Sometimes I get so worked up about something that instead of using my writing time for my Friday blog post, I go in another direction. This week, I started writing my Friday blog post, reacting to Tom Friedman’s latest New York Times column. I ended up with the piece below, which was posted yesterday on the Times of Israel blogs. I welcome your thoughts.
Reading New York Times pundit Tom Friedman this week I found myself sharing his despair, disagreeing with his take-away, and seeing a grave danger for Israel.
In addressing the challenges facing our next President, who must deal with a changing Middle East, Friedman declared a two-state resolution for Israelis and Palestinians to be dead. “Let the one-state era begin.”
Though he wrongly concludes this state of affairs, Friedman rightly points the finger of despair in many directions. He’s right that Palestinian President Abbas has shown an utter inability to fight corruption and to support those who would build a Palestinian civil society (he ought to also note the incitement to violence that comes from Abbas and other Palestinian Authority leadership). He’s right to talk of Netanyahu’s “lack of imagination to find a secure way to separate from the Palestinians” and of Hamas’ investment in terrorism and violence that makes “a laughingstock of Israeli peace advocates,” though he does a disservice by not underscoring how profoundly different those failings are.
Nonetheless there’s plenty of blame to go around. It has been my sense from the Israelis and Palestinians that I talk with, that both peoples suffer from a lack of visionary leadership. Both peoples are challenged by having men in official leadership today who are merely managing the moment, while lacking the willingness to take bold steps needed for a better future.
But I do not accept Friedman’s conclusion that we should give up on a two-state solution. The future of the Israelis and Palestinians cannot rest solely in the hands of their current leaders. The future rests with people in both societies; those we meet and hear from every time we are there - working, despite the region’s turmoil, for a better future. Friedman doesn’t see the fierce commitment of Israelis and Palestinians trying to find a way forward: The educators building co-existence schools; the families, both Israeli and Palestinian, who – despite having lost loved ones to violence and terror- engage in dialogue and relationship across the divides. He doesn’t tell you about the Palestinian businessmen building new towns and factories despite the obstacles, or about the young Christian, Muslim, and Jewish mothers, learning parenting skills together while caring for their children and for each other.
One can legitimately despair about the current Israeli Prime Minister or Palestinian President, but we cannot afford to give up hope for two peoples.
But hope is not enough.
Which brings us to the danger evident in Friedman’s thinking.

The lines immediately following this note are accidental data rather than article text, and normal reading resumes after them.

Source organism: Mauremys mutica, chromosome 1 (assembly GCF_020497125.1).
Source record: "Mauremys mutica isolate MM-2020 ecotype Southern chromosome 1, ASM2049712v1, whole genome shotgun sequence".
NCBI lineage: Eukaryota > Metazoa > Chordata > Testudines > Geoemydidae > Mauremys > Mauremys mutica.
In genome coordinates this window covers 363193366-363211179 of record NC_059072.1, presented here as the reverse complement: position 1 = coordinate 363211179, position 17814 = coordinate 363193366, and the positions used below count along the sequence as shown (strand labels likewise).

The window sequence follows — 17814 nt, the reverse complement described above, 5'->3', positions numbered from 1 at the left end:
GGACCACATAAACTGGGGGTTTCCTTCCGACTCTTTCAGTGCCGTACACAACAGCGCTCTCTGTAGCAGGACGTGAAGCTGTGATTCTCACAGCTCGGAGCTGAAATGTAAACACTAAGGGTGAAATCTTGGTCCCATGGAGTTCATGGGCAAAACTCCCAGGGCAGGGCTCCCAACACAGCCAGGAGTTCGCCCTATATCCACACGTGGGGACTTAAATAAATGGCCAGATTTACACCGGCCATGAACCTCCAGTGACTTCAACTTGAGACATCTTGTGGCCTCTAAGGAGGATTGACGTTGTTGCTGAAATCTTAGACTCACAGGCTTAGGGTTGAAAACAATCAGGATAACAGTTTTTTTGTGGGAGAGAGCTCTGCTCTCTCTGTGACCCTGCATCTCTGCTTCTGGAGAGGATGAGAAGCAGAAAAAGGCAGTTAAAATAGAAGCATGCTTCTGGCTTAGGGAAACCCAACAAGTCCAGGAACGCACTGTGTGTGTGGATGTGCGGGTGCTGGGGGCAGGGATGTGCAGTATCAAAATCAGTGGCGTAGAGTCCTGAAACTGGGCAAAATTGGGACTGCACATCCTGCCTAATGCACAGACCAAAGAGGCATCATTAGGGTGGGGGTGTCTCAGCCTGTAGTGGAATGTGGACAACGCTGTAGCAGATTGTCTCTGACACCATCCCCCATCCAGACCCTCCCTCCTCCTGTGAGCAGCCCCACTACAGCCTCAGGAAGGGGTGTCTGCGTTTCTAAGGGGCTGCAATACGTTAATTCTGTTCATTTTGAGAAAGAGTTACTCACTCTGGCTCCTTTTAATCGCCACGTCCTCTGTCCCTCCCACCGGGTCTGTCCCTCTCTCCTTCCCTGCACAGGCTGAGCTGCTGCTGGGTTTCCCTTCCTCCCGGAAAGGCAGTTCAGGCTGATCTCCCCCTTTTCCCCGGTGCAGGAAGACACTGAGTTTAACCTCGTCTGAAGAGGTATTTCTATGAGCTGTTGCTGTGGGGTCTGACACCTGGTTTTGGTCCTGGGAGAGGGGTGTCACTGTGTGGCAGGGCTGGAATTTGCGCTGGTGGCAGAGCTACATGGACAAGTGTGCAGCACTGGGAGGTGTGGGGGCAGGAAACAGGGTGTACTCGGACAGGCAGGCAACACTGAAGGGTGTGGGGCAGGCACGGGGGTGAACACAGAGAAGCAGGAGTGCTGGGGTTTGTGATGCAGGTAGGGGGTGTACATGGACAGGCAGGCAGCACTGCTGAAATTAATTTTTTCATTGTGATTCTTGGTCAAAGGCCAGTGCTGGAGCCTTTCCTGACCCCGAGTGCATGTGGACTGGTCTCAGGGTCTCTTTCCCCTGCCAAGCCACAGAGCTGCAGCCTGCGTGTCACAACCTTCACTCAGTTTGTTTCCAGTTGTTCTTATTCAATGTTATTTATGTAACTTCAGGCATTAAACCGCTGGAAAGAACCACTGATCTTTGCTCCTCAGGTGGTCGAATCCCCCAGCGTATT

The greatest threat facing Israel is growing isolation – from Western democracies, from mainstream liberal audiences in the U.S., and from growing pockets of the Jewish community around the world. I worry about that moment when these people stop believing that the right of the Jewish people to a state of our own in our homeland is compatible with the right of the Palestinian people to their own national self-determination, including their right to establish a state of their own.
These two national rights, even if not easily achieved or even plausible in the near-term given the current conditions, must remain compatible. If we and, more importantly, others who are influential in the U.S. stop believing this to be true; if we and they begin to believe that Jewish and Palestinian rights are irreconcilable and incompatible, then Israel will sink deeper into crisis as increasing challenges to her legitimacy take root here.
Friedman’s column is a reminder and a call to action— we need to do a lot more to prevent that perception from becoming a reality. That doesn’t mean we or anyone else should impose an agreement that won’t lead to a lasting resolution. But we can and must do far more to nurture possibility and maintain the potential for a two-state solution. We need to show people how to invest – both with business capital and NGO funding - in those who are building a brighter future. We’ll need to speak with greater clarity and specificity about preventing additional obstacles that make separation harder. And we must help the world see this potential for progress and not just the inertia that perpetuates an untenable status quo.
Like much of the mainstream American Jewish community and a significant majority of Israelis, we at Boston JCRC have long supported and hoped for a two-state resolution. But hope alone won’t get it done. It is on us to prevent misplaced despair from turning into a more intractable threat to the future.